Water Sector Reform #3: Smart Systems
With a major federal investment in water infrastructure possibly on the horizon, the United States has a once-in-a-generation opportunity to leverage that money into a structural transformation of America’s water sector. This is the third in a series of five posts outlining broad proposals to rebuild the management, governance, and regulation of U.S. drinking water, sewer, and stormwater systems. The first proposed reform was consolidation of water utilities; the second was an overhaul of financial regulation for water systems.
My third proposed reform is a leap forward in water system infrastructure with comprehensive deployment of information technology to help manage systems more efficiently and effectively.
Wood, Brick, Iron
Most of America’s water systems operate 19th- and mid-20th century technology. In many ways that’s fine—if they were well-built and properly maintained, supply and distribution systems built long ago can continue to function well. Treatment techniques developed in the 1970s and 1980s still basically work (emerging contaminants notwithstanding), and environmental engineers continue to make important advances that improve human health and environmental conditions.
A downside of buried infrastructure is that it it’s often hard to know when systems are at risk of failing. For outsiders to the water sector, it can be surprising that many utility managers know very little about the condition of the systems that they run. Too many have no idea about the conditions of their systems: where the leaks are, which parts are most likely to fail, where the contamination dangers are. In a lot of places basic water sampling procedures haven’t changed much since the late 1990s or even the 1970s.
Sometimes a main break is the first time anyone is aware that there is a problem brewing. Every week or two there’s a story in a local newspaper about a utility that’s doing some maintenance and stumbles upon some relic from more than a century ago that shows just how antiquated our systems are. Old pipes lose enormous volumes of drinking water, and can cause sewage overflows during rainy weather.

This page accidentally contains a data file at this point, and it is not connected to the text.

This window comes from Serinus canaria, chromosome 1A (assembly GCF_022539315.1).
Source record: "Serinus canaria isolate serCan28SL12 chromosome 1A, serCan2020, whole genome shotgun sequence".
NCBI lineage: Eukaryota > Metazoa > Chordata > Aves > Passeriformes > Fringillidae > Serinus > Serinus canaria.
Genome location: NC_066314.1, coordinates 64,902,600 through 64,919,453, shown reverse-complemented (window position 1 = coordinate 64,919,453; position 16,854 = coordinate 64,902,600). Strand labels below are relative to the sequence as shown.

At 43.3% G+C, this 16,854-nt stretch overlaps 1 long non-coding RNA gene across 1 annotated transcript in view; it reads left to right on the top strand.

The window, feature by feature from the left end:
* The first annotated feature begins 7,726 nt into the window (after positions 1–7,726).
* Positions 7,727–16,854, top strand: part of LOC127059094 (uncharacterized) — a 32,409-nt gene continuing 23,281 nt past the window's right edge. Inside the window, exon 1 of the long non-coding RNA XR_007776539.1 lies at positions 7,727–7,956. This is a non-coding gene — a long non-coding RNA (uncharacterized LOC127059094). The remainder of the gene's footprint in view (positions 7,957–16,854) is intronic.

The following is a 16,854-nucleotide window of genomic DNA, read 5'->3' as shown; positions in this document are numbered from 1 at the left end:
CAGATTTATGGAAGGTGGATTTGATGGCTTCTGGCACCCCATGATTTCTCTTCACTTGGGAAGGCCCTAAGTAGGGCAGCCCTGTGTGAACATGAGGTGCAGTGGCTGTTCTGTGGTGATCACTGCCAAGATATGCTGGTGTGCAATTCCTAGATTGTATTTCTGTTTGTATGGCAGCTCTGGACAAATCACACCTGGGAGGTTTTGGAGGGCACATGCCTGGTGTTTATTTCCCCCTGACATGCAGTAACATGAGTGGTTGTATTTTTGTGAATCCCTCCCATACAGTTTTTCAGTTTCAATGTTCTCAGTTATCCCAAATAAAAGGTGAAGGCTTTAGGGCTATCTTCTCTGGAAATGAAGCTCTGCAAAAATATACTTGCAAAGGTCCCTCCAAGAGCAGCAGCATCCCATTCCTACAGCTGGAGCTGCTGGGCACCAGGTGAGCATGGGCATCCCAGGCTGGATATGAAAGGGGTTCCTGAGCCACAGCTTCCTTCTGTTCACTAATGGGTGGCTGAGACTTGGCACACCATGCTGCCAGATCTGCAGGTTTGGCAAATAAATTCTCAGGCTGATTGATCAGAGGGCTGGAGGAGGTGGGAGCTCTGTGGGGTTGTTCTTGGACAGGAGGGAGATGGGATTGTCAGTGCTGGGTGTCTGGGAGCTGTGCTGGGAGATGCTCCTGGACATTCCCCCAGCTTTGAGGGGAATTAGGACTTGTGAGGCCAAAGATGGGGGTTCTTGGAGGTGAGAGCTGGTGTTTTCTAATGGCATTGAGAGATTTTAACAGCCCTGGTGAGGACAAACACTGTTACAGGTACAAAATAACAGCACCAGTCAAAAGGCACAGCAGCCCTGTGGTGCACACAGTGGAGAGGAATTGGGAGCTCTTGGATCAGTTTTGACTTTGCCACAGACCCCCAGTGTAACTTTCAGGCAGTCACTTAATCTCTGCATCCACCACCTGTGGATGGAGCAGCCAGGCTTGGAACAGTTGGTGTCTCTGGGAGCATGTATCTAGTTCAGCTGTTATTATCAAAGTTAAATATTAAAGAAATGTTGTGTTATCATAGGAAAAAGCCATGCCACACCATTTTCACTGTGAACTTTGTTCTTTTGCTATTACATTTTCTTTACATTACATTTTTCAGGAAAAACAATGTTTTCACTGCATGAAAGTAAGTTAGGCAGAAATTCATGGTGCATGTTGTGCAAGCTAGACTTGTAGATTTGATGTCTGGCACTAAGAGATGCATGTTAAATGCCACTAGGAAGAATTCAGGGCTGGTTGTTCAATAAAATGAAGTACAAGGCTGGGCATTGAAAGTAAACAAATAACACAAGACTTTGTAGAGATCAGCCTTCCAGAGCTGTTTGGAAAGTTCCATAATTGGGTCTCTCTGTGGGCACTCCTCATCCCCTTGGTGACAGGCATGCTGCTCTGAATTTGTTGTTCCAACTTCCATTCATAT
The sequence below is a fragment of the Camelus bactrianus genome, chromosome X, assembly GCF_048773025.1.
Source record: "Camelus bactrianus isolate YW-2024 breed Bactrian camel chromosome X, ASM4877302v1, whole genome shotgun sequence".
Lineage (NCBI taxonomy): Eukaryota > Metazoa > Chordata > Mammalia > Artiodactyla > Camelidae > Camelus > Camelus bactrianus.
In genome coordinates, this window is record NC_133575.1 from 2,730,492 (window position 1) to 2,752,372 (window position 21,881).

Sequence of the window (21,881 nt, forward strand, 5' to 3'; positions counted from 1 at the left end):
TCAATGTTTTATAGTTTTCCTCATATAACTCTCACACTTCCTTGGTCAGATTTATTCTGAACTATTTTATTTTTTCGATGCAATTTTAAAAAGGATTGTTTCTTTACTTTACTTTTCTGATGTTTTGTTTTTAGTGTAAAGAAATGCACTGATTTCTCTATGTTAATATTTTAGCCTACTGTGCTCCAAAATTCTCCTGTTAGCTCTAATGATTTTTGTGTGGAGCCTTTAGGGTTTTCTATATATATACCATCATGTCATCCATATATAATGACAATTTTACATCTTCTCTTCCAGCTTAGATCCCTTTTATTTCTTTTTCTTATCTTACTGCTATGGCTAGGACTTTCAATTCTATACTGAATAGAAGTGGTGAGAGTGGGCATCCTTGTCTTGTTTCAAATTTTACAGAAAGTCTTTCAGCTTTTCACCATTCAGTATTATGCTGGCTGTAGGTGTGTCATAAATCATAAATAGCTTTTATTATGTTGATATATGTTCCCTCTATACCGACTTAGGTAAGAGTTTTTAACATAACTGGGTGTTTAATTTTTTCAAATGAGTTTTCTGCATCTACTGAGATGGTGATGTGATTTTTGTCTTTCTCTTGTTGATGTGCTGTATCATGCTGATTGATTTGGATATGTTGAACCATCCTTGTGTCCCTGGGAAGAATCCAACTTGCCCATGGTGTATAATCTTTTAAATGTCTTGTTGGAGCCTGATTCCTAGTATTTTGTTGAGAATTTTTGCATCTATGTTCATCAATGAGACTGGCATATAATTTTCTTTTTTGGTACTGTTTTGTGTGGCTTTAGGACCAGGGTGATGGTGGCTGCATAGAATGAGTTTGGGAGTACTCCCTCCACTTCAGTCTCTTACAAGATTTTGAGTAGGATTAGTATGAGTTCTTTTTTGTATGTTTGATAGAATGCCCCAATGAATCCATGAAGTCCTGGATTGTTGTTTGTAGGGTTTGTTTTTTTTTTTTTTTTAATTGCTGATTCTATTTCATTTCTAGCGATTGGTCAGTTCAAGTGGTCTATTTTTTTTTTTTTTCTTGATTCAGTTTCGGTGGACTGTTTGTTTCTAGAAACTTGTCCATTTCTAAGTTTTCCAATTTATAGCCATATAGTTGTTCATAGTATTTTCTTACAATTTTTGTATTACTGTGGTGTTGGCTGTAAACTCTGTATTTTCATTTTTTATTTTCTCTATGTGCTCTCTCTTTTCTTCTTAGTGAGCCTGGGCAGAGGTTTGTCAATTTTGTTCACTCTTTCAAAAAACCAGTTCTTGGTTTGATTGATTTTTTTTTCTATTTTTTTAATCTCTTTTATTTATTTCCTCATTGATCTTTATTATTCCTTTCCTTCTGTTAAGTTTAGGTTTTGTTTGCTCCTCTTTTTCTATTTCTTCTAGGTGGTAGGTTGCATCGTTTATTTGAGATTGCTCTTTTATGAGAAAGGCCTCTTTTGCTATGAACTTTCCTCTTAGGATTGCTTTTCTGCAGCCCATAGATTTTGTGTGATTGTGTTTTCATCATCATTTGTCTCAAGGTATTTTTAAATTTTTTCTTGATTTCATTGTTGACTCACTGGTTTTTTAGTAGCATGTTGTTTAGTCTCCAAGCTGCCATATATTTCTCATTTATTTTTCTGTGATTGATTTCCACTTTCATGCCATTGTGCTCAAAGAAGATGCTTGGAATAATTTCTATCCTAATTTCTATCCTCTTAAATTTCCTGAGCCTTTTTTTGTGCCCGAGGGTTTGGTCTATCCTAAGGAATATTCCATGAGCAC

Bits & bytes
Over the past twenty years we’ve seen an explosion in the information technology available to monitor water quality and infrastructure conditions in real time, and many utilities have been working hard to put new information systems in place.
SCADA* systems now allow water system operators to track and control remote facilities electronically. Remote sensing technology designed to detect water on Mars has been adapted to help satellites detect leaky water systems here on Earth. Autonomous robots from companies like Redzone** and Inuktun** can do the underground work of system inspection and repair without the cost and danger of putting operators down manholes. New sensor technology from companies like Xylem** and RealTech** allows comprehensive flow and water quality monitoring throughout an entire system, delivering real-time information about infrastructure conditions and threats to health or security. Big data analytics can be used to model and predict system disruptions and avert crises. There's a whole conference for just this stuff! I'm not an expert on these things (I'm a social scientist, for goodness sake), but these are heady days for the development of information technology in the water sector.
But uptake of advanced information technology in the water sector has been agonizingly slow. Water utilities are conservative organizations. In general risk aversion is a good thing in the water sector; we wouldn’t want riverboat gamblers operating our critical infrastructure. The reasons for slow diffusion of technology are many. One is that change is costly and risky. Another is that too many of the organizations that operate water systems lack the organizational capacity or literal bandwidth to take advantage of these technologies—systems with two operators and fewer than a thousand customers probably aren’t investing heavily in remote sensing and big data infrastructure.
Build the future, not the past
If the U.S. federal government is going to make a massive investment in the water sector†, then let’s get our systems out of the 19th and 20th centuries and into the 21st and 22nd. An infusion of federal capital should support development and deployment of smart system technology in the water sector.
*Supervisory Control And Data Acquisition
**I'm not specifically endorsing any of these companies; I don't even know anyone who works for them. I just think this kind of stuff is really cool.
†Water infrastructure remains a hot topic with ambitious politicians.